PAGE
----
Classic Albums: Alfred Schnittke, Faust Cantata

In 1587, Johann Spies published a chapbook based on a mythologized and fantastical version of a real man’s life who lived in the early 16th century titled Doctor Faustus. It spread like wildfire throughout Europe. Thomas Mann wrote his novel of the same name, published in 1947, inspired by the Spies morality play. Alfred Schnittke, a Russian composer of German descent, read Mann’s Faustus and was eventually inspired, after digging into the Spies version, to compose a Faustus opera. One outcrop of that journey is his Seid nüchtern und wachet (Faust Cantata) from 1983.

From Mann’s Faustus:

Adrian’s capacity for mocking imitation, which was rooted deep in the melancholy of his being, became creative here in the parody of the different musical styles in which the insipid wantonness of hell indulges: French impressionism is burlesqued, along with bourgeois drawing-room music, Tchaikovsky, music-hall, the syncopations and rhythmic somersaults of jazz – like a tilting-ring it goes round and round, gaily glittering, above the fundamental utterance of the main orchestra, which, grave, sombre, and complex, asserts with radical severity the intellectual level of the work as a whole.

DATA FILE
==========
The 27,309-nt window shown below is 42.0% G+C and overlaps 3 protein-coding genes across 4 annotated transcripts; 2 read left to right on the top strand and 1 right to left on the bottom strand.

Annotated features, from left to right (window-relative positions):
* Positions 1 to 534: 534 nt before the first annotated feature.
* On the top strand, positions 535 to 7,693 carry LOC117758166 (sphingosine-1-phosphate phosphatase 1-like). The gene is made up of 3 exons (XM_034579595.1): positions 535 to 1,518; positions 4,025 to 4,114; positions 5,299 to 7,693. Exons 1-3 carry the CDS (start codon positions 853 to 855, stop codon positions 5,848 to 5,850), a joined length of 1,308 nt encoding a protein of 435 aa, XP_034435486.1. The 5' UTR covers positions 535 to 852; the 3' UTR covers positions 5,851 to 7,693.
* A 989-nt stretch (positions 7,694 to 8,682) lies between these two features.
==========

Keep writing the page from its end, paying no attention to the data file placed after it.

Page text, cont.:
I have Alex Ross of The New Republic to thank for referencing this quote as it nearly perfectly describes Schnittke’s Faust. Polystylistic pyrotechnics are in full sway as Faust descends into his fiery frenzied downfall. While I hate to give away a climax, I couldn’t resist (the devil made me do it):

“…like some Ethel Merman of the apocalypse” Alex Ross famously wrote of Inger Blom’s performance and this line always brings a smile to my face as Ethel Merman always sounds apocalyptic to me. Schnittke adds the circus.

From Schnittke:

Faust is the theme of my whole life, and I am already afraid of it. I don’t think I shall ever complete it.

The Faust Cantata remains one of Schnittke’s most beloved works and a blockbuster of a listen for me going on 30 years(!). I cannot recommend owning and living with the world-premier recording (1989) from BIS highly enough—I visit it at least once a year and each time it digs its way deeper into my soul, lighting my fire.

The CD is available directly from BIS (or that great big store in the sky) and the CD-quality download from eClassical.